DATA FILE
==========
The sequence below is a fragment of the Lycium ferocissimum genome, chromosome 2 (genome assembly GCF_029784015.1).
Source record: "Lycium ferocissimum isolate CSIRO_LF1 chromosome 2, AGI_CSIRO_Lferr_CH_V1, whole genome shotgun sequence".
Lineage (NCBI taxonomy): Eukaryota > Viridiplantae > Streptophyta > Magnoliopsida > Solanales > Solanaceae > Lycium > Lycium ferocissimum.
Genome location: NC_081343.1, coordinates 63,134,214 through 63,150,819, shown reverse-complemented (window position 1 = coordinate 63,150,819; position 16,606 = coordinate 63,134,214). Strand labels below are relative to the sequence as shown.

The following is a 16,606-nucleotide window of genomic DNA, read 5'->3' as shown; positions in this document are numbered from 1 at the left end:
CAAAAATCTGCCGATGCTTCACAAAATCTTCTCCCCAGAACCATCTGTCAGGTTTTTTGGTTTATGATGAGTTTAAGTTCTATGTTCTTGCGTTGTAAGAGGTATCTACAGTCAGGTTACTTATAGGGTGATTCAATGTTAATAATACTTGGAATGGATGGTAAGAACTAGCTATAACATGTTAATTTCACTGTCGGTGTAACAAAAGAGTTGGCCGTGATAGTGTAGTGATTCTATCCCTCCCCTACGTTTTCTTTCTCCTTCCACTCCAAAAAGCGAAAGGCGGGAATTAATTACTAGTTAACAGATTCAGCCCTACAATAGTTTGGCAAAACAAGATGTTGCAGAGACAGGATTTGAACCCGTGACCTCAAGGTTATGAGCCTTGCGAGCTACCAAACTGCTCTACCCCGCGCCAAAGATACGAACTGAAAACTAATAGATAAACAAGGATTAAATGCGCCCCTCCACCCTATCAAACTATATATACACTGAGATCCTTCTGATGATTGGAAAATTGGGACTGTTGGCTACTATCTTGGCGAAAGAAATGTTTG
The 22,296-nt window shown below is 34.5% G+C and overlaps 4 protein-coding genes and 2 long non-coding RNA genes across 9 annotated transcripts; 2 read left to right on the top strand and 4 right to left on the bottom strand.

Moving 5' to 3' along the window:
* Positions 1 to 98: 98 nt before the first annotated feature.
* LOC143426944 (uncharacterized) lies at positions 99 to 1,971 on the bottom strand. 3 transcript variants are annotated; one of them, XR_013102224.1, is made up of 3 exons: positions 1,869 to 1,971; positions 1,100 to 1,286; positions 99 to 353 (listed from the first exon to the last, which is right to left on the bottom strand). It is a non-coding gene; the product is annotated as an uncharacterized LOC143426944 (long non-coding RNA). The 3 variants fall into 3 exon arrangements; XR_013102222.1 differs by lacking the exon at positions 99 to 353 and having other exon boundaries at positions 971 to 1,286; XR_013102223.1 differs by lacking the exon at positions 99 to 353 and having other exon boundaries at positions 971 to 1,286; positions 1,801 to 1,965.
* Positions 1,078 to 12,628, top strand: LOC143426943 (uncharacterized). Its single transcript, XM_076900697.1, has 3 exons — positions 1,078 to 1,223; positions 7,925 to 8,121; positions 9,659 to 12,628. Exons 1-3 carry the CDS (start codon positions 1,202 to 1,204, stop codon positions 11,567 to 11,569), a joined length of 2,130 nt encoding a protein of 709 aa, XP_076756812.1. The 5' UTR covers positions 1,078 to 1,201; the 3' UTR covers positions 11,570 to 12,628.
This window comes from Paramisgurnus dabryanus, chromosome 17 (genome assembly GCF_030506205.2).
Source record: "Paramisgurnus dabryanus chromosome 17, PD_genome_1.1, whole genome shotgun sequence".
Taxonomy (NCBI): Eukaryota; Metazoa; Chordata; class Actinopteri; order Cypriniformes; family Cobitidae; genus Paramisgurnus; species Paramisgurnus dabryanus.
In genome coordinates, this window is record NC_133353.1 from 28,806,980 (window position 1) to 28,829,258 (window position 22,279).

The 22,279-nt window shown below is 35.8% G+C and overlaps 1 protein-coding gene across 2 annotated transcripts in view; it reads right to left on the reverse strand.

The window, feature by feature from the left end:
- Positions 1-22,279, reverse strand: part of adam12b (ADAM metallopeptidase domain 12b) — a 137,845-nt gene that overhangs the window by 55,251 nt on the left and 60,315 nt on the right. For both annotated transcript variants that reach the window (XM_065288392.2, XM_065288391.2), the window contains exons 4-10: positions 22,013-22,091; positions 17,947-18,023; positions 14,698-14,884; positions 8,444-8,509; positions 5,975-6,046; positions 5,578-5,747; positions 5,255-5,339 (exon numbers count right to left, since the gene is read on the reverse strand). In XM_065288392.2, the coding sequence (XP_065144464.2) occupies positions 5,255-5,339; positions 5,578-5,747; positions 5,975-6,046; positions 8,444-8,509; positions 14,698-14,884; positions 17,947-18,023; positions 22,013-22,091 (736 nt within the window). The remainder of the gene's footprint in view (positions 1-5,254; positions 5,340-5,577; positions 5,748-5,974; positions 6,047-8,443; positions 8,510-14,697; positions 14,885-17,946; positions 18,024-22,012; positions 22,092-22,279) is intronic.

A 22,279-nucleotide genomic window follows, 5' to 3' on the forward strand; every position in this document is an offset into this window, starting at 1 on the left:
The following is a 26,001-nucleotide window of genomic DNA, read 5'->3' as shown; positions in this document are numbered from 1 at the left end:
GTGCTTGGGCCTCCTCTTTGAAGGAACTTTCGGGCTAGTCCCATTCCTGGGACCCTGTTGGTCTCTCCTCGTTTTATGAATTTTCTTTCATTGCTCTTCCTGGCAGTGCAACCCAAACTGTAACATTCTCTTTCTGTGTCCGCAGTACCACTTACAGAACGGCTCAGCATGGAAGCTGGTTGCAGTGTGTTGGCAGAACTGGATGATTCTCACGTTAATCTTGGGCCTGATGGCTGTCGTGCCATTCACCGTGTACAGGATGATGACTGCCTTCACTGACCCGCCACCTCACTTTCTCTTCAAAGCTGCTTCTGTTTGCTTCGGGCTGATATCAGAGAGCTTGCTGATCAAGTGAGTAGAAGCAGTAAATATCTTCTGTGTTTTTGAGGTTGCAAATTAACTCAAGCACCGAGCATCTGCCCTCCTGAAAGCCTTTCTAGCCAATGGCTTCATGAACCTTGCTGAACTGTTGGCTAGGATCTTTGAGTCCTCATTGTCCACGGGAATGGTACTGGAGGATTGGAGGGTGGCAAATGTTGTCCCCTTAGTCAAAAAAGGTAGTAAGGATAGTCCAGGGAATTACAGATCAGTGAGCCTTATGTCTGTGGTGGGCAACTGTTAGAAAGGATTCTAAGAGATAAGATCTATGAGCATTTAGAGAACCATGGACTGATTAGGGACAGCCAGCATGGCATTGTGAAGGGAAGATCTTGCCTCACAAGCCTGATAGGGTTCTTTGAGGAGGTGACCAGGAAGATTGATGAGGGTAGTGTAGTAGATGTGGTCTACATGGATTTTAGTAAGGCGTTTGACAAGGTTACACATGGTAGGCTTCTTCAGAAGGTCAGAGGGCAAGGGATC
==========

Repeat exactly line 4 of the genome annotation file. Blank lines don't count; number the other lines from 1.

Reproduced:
Genome location: NC_081343.1, coordinates 63,134,214 through 63,150,819, shown reverse-complemented (window position 1 = coordinate 63,150,819; position 16,606 = coordinate 63,134,214). Strand labels below are relative to the sequence as shown.